In environmental news, executives from nine major U.S. corporations have launched an unprecedented campaign to call on the federal government to step up efforts to fight global warming. Companies involved include General Electric, DuPont, Alcoa, Lehman Brothers and Caterpillar.
A new United Nations report on climate change predicts the rate of global warming over the next 25 years will be twice that of the previous century. The forthcoming U.N. report concludes that most of the global warning since the middle of the last century has been caused by man-made greenhouse gases.
A series of protests and vigils are scheduled today in Washington to mark the 34th anniversary of the Supreme Court’s Roe v. Wade decision, which legalized abortion. The National Organization for Women is holding a candlelight vigil outside the Supreme Court. Opponents of a woman’s right to choose are holding their annual March for Life. President Bush is expected to call in to address the marchers.
Lawmakers in North Carolina are calling on the state’s attorney general to investigate the charter plane company Aero Contractors. The North Carolina-based firm has provided Gulfstream jets to the CIA for use in its secretive extraordinary rendition program. Aero Contractors was founded by a CIA officer who once flew planes for the CIA’s Air America fleet. The American Civil Liberties Union sued Aero Contractors last year for transporting the German citizen Khalid El-Masri after he was seized by U.S. agents in Macedonia.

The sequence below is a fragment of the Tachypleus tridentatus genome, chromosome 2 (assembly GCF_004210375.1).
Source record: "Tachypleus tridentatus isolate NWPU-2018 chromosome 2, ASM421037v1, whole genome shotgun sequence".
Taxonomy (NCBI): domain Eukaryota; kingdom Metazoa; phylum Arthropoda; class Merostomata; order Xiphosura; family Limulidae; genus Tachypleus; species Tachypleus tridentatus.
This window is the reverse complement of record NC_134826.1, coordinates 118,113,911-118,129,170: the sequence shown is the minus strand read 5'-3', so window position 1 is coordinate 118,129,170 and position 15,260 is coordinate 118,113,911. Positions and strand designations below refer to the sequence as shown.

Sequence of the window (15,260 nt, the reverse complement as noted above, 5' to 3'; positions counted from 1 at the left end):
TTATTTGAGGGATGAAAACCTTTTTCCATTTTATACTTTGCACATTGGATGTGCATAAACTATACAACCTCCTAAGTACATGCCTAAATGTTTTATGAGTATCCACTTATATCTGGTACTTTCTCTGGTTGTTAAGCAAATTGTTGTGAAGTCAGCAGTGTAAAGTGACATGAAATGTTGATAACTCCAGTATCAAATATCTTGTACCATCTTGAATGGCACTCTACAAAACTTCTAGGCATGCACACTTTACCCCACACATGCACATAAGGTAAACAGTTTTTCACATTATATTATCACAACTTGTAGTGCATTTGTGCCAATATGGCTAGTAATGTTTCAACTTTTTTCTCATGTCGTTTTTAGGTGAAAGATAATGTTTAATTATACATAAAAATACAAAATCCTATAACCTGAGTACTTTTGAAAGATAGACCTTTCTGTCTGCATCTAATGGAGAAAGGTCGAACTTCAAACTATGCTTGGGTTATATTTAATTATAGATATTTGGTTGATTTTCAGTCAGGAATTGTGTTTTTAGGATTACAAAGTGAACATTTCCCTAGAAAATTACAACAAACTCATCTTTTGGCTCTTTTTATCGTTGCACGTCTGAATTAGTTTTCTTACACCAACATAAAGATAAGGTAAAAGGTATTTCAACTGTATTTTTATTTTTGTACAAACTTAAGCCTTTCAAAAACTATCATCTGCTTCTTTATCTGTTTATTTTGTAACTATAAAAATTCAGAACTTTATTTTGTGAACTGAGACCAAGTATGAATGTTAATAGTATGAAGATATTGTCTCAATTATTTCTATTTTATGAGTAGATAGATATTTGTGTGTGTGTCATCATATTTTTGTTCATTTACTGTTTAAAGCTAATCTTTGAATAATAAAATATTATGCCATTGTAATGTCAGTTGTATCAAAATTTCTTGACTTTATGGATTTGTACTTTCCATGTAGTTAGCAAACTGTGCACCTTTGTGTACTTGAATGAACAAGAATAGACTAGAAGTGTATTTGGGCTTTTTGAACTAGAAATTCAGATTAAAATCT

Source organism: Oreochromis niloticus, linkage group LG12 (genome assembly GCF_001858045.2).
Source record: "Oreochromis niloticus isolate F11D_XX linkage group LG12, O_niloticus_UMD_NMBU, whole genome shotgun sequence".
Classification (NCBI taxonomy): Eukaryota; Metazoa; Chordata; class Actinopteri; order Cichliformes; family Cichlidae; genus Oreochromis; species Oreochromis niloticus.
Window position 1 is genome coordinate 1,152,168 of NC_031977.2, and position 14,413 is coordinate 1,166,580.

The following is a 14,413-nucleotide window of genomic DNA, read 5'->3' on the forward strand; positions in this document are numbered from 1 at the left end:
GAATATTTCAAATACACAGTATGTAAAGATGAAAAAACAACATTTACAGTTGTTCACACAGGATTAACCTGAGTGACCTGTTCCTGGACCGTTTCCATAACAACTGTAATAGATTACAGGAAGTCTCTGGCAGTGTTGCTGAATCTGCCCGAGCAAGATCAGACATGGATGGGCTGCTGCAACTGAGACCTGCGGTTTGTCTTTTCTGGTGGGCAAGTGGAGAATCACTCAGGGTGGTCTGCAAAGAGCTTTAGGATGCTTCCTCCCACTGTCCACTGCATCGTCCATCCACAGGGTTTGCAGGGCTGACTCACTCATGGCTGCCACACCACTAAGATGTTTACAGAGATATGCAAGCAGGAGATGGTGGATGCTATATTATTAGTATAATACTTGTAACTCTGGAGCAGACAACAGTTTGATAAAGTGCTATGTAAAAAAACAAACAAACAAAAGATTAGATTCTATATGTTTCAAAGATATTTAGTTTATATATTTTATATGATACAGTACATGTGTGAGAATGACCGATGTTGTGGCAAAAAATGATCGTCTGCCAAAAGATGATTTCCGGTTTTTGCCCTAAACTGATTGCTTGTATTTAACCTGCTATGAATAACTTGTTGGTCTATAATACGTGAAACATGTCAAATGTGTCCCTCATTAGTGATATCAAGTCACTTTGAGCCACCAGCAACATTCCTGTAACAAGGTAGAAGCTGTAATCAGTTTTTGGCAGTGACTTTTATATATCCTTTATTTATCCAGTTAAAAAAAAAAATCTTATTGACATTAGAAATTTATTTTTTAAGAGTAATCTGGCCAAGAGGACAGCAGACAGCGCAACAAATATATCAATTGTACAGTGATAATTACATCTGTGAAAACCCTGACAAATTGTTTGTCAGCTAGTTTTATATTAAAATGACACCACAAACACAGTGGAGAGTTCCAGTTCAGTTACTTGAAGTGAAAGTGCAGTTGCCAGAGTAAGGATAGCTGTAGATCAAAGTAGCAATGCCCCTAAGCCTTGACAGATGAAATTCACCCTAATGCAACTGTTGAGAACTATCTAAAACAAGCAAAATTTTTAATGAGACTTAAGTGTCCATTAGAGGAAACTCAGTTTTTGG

The military’s new rules for trying prisoners at Guantanamo Bay are coming under intense criticism from within the military. Dwight Sullivan, the Pentagon’s chief defense counsel, said the rules appear carefully crafted to ensure than an accused can be convicted — and possibly executed — based on nothing but a coerced confession.
In Pennsylvania, Secret Service agents questioned an 81-year-old man on Thursday after he wrote a letter to the editor criticizing Saddam Hussein’s execution. In the letter, Dan Tilli wrote, “they hanged the wrong man.” The Secret Service agents searched his house and took photos of him before deciding he was not a threat.